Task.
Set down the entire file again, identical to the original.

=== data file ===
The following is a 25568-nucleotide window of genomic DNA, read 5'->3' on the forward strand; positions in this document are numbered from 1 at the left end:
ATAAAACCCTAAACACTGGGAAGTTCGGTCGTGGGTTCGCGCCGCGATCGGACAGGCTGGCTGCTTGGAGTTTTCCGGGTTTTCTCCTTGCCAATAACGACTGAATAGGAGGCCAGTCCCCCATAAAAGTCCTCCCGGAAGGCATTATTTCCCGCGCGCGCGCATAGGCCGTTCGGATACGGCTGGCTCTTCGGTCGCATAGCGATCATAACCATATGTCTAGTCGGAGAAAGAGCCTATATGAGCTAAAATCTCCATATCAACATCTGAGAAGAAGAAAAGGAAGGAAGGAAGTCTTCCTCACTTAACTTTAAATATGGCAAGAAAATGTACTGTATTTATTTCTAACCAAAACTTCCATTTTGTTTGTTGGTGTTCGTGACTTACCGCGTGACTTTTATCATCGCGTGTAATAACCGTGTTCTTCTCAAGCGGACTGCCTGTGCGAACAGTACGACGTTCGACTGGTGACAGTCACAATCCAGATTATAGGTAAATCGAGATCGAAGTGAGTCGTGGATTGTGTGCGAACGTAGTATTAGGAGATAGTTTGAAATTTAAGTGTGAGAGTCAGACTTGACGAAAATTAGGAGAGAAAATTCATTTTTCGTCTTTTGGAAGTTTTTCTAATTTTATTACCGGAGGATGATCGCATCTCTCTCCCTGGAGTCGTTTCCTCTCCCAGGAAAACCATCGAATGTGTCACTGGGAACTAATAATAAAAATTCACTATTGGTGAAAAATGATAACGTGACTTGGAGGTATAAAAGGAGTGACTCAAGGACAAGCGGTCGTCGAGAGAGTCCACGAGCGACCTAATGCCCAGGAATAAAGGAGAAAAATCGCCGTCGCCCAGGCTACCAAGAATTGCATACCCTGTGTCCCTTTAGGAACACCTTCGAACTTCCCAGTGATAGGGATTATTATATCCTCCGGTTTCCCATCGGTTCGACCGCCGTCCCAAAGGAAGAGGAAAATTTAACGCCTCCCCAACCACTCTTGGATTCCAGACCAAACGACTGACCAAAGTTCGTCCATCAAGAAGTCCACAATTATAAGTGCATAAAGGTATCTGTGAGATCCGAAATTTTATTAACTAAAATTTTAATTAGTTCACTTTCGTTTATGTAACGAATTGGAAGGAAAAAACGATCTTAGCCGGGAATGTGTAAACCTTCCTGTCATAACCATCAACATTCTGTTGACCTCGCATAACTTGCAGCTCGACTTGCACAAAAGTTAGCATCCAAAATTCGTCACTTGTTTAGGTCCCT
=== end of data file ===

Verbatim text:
The following is a 25568-nucleotide window of genomic DNA, read 5'->3' on the forward strand; positions in this document are numbered from 1 at the left end:
ATAAAACCCTAAACACTGGGAAGTTCGGTCGTGGGTTCGCGCCGCGATCGGACAGGCTGGCTGCTTGGAGTTTTCCGGGTTTTCTCCTTGCCAATAACGACTGAATAGGAGGCCAGTCCCCCATAAAAGTCCTCCCGGAAGGCATTATTTCCCGCGCGCGCGCATAGGCCGTTCGGATACGGCTGGCTCTTCGGTCGCATAGCGATCATAACCATATGTCTAGTCGGAGAAAGAGCCTATATGAGCTAAAATCTCCATATCAACATCTGAGAAGAAGAAAAGGAAGGAAGGAAGTCTTCCTCACTTAACTTTAAATATGGCAAGAAAATGTACTGTATTTATTTCTAACCAAAACTTCCATTTTGTTTGTTGGTGTTCGTGACTTACCGCGTGACTTTTATCATCGCGTGTAATAACCGTGTTCTTCTCAAGCGGACTGCCTGTGCGAACAGTACGACGTTCGACTGGTGACAGTCACAATCCAGATTATAGGTAAATCGAGATCGAAGTGAGTCGTGGATTGTGTGCGAACGTAGTATTAGGAGATAGTTTGAAATTTAAGTGTGAGAGTCAGACTTGACGAAAATTAGGAGAGAAAATTCATTTTTCGTCTTTTGGAAGTTTTTCTAATTTTATTACCGGAGGATGATCGCATCTCTCTCCCTGGAGTCGTTTCCTCTCCCAGGAAAACCATCGAATGTGTCACTGGGAACTAATAATAAAAATTCACTATTGGTGAAAAATGATAACGTGACTTGGAGGTATAAAAGGAGTGACTCAAGGACAAGCGGTCGTCGAGAGAGTCCACGAGCGACCTAATGCCCAGGAATAAAGGAGAAAAATCGCCGTCGCCCAGGCTACCAAGAATTGCATACCCTGTGTCCCTTTAGGAACACCTTCGAACTTCCCAGTGATAGGGATTATTATATCCTCCGGTTTCCCATCGGTTCGACCGCCGTCCCAAAGGAAGAGGAAAATTTAACGCCTCCCCAACCACTCTTGGATTCCAGACCAAACGACTGACCAAAGTTCGTCCATCAAGAAGTCCACAATTATAAGTGCATAAAGGTATCTGTGAGATCCGAAATTTTATTAACTAAAATTTTAATTAGTTCACTTTCGTTTATGTAACGAATTGGAAGGAAAAAACGATCTTAGCCGGGAATGTGTAAACCTTCCTGTCATAACCATCAACATTCTGTTGACCTCGCATAACTTGCAGCTCGACTTGCACAAAAGTTAGCATCCAAAATTCGTCACTTGTTTAGGTCCCT